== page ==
Increased corticosterone in peripubertal rats leads to long-lasting alterations in social exploration and aggression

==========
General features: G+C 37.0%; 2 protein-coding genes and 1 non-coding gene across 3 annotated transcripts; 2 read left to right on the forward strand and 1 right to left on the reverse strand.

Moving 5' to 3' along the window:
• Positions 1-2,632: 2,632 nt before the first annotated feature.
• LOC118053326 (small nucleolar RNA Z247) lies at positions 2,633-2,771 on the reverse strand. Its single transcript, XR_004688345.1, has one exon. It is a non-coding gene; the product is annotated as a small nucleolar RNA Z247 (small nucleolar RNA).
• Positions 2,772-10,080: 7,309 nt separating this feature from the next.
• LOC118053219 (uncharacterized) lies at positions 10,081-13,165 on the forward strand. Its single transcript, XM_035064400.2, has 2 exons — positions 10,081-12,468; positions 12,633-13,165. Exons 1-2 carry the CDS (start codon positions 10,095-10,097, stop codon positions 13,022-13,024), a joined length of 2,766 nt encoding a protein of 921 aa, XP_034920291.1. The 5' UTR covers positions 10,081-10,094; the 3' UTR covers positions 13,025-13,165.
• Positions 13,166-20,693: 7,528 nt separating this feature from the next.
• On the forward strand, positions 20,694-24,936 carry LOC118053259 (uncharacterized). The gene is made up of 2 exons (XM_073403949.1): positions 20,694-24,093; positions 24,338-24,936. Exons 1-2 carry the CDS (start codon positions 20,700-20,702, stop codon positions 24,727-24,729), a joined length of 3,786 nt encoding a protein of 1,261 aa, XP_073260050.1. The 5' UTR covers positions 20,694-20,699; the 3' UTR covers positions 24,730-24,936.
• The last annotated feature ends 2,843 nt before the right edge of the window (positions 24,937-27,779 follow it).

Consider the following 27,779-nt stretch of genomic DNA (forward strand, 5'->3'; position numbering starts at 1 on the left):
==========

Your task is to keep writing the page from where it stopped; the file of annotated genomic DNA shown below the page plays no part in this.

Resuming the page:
Stress during childhood and adolescence enhances the risk of psychopathology later in life. We have previously shown that subjecting male rats to stress during the peripubertal period induces long-lasting effects on emotion and social behaviors. As corticosterone is increased by stress and known to exert important programming effects, we reasoned that increasing corticosterone might mimic the effects of peripubertal stress. To this end, we injected corticosterone (5 mg/kg) on 7 scattered days during the peripuberty period (P28-P30, P34, P36, P40, and P42), following the same experimental schedule as for stress administration in our peripubertal paradigm. We measured play behavior in the homecage and, at adulthood, the corticosterone response to novelty and behavioral responses in tests for anxiety- and depression-like behaviors, aggression, and social exploration. As compared to vehicle, corticosterone-treated animals exhibit more aggressive play behavior during adolescence, increased aggressive behavior in a resident-intruder (RI) test while reduced juvenile exploration and corticosterone reactivity at adulthood. Whereas the corticosterone treatment mimicked alterations induced by the peripuberty stress protocol in the social domain, it did not reproduce previously observed effects of peripuberty stress on increasing anxiety-like and depression-like behaviors, respectively evaluated in the elevated plus maze (EPM) and the forced swim tests. Our findings indicate that increasing corticosterone levels during peripuberty might be instrumental to program alterations in the social domain observed following stress, whereas other factors might need to be recruited for the programming of long-term changes in emotionality. Our study opens the possibility that individual differences on the degree of glucocorticoid activation during peripuberty might be central to defining differences in vulnerability to develop psychopathological disorders coursing with alterations in the social realm.